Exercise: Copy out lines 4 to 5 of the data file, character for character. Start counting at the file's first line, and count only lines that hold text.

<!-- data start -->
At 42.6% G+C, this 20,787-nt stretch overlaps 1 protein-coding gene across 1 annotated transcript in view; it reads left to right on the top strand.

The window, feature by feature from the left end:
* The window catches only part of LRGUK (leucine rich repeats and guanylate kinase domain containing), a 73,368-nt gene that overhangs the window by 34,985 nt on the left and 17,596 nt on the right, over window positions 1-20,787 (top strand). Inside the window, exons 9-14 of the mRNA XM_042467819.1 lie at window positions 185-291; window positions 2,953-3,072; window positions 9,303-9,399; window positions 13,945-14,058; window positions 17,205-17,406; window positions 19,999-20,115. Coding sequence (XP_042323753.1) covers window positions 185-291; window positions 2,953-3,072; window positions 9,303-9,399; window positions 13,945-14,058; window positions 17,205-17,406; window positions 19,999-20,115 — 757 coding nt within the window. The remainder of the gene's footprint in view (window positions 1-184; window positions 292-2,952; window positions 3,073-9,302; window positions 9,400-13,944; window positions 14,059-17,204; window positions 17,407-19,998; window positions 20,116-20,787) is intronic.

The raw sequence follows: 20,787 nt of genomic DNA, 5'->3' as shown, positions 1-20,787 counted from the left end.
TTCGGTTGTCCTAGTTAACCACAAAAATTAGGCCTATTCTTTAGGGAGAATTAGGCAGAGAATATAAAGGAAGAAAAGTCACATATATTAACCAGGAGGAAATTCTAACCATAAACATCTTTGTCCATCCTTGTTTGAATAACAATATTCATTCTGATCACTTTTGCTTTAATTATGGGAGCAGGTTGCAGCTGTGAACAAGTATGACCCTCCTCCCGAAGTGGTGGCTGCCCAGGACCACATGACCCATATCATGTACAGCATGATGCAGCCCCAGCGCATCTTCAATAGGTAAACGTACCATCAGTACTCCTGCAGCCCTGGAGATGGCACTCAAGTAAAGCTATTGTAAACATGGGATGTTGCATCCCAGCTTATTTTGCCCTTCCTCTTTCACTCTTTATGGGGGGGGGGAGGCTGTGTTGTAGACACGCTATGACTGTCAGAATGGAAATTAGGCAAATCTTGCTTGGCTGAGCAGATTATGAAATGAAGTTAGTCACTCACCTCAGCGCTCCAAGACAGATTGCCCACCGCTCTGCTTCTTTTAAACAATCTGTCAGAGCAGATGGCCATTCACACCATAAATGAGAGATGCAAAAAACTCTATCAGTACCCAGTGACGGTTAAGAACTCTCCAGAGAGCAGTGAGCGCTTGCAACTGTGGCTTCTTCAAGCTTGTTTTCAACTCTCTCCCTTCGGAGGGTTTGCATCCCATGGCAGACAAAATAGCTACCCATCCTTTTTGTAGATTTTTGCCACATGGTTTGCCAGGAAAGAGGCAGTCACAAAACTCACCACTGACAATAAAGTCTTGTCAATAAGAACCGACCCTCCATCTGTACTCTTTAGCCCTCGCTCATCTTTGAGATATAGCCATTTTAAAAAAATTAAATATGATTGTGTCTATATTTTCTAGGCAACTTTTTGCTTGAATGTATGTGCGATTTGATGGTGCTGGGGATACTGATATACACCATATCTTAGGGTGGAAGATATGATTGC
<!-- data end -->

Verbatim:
The raw sequence follows: 20,787 nt of genomic DNA, 5'->3' as shown, positions 1-20,787 counted from the left end.
TTCGGTTGTCCTAGTTAACCACAAAAATTAGGCCTATTCTTTAGGGAGAATTAGGCAGAGAATATAAAGGAAGAAAAGTCACATATATTAACCAGGAGGAAATTCTAACCATAAACATCTTTGTCCATCCTTGTTTGAATAACAATATTCATTCTGATCACTTTTGCTTTAATTATGGGAGCAGGTTGCAGCTGTGAACAAGTATGACCCTCCTCCCGAAGTGGTGGCTGCCCAGGACCACATGACCCATATCATGTACAGCATGATGCAGCCCCAGCGCATCTTCAATAGGTAAACGTACCATCAGTACTCCTGCAGCCCTGGAGATGGCACTCAAGTAAAGCTATTGTAAACATGGGATGTTGCATCCCAGCTTATTTTGCCCTTCCTCTTTCACTCTTTATGGGGGGGGGGAGGCTGTGTTGTAGACACGCTATGACTGTCAGAATGGAAATTAGGCAAATCTTGCTTGGCTGAGCAGATTATGAAATGAAGTTAGTCACTCACCTCAGCGCTCCAAGACAGATTGCCCACCGCTCTGCTTCTTTTAAACAATCTGTCAGAGCAGATGGCCATTCACACCATAAATGAGAGATGCAAAAAACTCTATCAGTACCCAGTGACGGTTAAGAACTCTCCAGAGAGCAGTGAGCGCTTGCAACTGTGGCTTCTTCAAGCTTGTTTTCAACTCTCTCCCTTCGGAGGGTTTGCATCCCATGGCAGACAAAATAGCTACCCATCCTTTTTGTAGATTTTTGCCACATGGTTTGCCAGGAAAGAGGCAGTCACAAAACTCACCACTGACAATAAAGTCTTGTCAATAAGAACCGACCCTCCATCTGTACTCTTTAGCCCTCGCTCATCTTTGAGATATAGCCATTTTAAAAAAATTAAATATGATTGTGTCTATATTTTCTAGGCAACTTTTTGCTTGAATGTATGTGCGATTTGATGGTGCTGGGGATACTGATATACACCATATCTTAGGGTGGAAGATATGATTGC